They're digging for anything that could support their claims to the land.
Antarctic-ing Time Bomb
A global tug-of-war could soon break out over Earth's southernmost continent.
An international agreement designed to protect the Antarctic environment by prohibiting development of the continent's land and the extraction of its mineral resources went into effect in 1998. In 2048, nations will have the opportunity to review the agreement, leaving experts worried they might decide to roll back some — or even all — of the continent's environmental protections.
The result they fear: an international land-grab for the potentially resource-rich continent.
This Land Is My Land
Antarctica doesn't have a native human population or a government — the entire continent was set aside for scientific research by the Antarctic Treaty System in 1959. In 1991, the signatories of that treaty added the Antarctic-Environmental Protocol to it to ban the exploitation of Antartica's natural resources.
The Protocol went into effect in 1998, and nations have the option of reviewing it in 2048. Some experts are worried a few are already laying the groundwork to stake their claim to the potentially resource-rich land.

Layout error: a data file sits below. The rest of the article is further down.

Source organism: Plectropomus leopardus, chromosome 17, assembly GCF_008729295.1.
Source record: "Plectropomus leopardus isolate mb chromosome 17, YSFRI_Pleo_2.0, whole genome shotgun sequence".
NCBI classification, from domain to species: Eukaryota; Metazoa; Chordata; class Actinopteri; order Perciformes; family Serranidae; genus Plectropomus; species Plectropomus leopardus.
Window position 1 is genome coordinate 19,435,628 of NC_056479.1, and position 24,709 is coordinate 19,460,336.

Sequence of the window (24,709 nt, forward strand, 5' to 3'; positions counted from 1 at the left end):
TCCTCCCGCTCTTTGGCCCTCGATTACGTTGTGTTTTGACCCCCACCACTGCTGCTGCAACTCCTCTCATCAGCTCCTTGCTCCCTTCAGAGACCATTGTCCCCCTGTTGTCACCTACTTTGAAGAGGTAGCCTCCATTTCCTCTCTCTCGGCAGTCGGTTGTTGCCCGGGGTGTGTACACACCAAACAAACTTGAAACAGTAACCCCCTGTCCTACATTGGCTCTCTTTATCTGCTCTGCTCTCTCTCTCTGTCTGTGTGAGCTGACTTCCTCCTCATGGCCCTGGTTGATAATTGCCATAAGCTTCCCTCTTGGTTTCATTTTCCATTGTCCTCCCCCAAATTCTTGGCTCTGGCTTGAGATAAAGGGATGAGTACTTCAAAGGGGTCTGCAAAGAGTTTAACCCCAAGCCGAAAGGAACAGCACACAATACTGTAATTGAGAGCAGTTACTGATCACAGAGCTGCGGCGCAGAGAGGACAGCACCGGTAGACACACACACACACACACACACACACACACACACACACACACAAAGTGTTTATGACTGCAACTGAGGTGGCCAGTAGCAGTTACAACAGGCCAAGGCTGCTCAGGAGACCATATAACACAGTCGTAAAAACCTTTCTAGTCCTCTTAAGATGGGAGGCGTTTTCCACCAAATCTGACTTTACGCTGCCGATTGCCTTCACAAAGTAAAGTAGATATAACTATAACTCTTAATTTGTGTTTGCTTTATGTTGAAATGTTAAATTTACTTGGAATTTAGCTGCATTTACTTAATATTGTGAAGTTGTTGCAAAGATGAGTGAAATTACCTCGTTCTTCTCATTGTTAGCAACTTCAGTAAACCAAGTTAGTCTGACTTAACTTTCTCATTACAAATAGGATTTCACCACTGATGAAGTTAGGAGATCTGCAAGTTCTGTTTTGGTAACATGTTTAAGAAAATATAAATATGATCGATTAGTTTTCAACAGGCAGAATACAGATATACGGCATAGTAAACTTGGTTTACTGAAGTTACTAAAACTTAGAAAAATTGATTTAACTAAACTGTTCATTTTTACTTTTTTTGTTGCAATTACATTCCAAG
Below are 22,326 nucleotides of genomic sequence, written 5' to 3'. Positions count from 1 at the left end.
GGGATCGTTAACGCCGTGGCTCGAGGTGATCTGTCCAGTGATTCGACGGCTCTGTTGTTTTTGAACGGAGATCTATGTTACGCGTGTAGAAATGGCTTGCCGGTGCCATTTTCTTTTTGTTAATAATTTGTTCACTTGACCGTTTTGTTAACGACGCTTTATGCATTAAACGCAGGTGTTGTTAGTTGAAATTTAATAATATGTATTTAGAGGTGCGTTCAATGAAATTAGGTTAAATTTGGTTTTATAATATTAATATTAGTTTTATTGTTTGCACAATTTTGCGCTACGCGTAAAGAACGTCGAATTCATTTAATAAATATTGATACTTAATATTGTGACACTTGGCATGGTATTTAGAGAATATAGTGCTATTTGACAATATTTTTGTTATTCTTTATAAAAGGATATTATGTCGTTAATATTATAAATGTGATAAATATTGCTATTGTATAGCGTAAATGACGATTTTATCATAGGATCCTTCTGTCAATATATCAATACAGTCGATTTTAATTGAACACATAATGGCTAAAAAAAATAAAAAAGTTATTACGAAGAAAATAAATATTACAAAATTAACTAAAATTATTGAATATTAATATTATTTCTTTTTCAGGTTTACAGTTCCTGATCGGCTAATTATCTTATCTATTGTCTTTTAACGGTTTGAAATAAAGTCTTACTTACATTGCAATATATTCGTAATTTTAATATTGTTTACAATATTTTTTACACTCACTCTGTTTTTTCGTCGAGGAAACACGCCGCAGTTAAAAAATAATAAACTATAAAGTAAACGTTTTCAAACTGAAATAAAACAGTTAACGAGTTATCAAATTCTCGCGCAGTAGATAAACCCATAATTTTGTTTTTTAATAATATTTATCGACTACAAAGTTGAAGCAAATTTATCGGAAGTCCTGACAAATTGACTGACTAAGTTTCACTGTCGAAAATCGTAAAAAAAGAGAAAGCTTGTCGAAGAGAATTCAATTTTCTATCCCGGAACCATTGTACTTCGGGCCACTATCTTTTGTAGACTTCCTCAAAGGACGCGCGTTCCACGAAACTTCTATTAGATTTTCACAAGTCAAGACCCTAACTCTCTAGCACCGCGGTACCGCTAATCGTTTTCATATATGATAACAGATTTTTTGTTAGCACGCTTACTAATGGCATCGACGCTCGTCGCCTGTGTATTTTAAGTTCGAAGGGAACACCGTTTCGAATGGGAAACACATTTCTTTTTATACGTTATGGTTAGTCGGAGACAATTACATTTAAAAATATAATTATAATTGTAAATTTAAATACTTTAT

"Lots of people just don't understand that there's a darker side to Antarctica," geopolitics professor Klaus Dodds told the BBC. "What we're seeing is great power politics play out in a space that a lot of people think of as just frozen wastes."
Digging for Answers
Archaeological finds could play a major role in deciding which nations exploit these resources if the protections do end. For example, Chile could conceivably use the 1985 discovery of the skull of a Chilean woman in Antarctica to assert it has a right to the land — and the right to exploit it.
Unsurprisingly, a number of nations are ramping up their archaeological efforts on the continent, according to the BBC. Still, even in the face of potential environmental destruction, experts are trying to look for the positive.
"The underlying nationalistic ambitions of countries, be they overtly expressed or covert motivations, can be beneficial," Antarctic heritage consultant Michael Pearson told the BBC. "They provide funding and logistical support to carry out archaeological research, which is otherwise very hard to get."
READ MORE: The Bones That Could Shape Antarctica's Fate [BBC]
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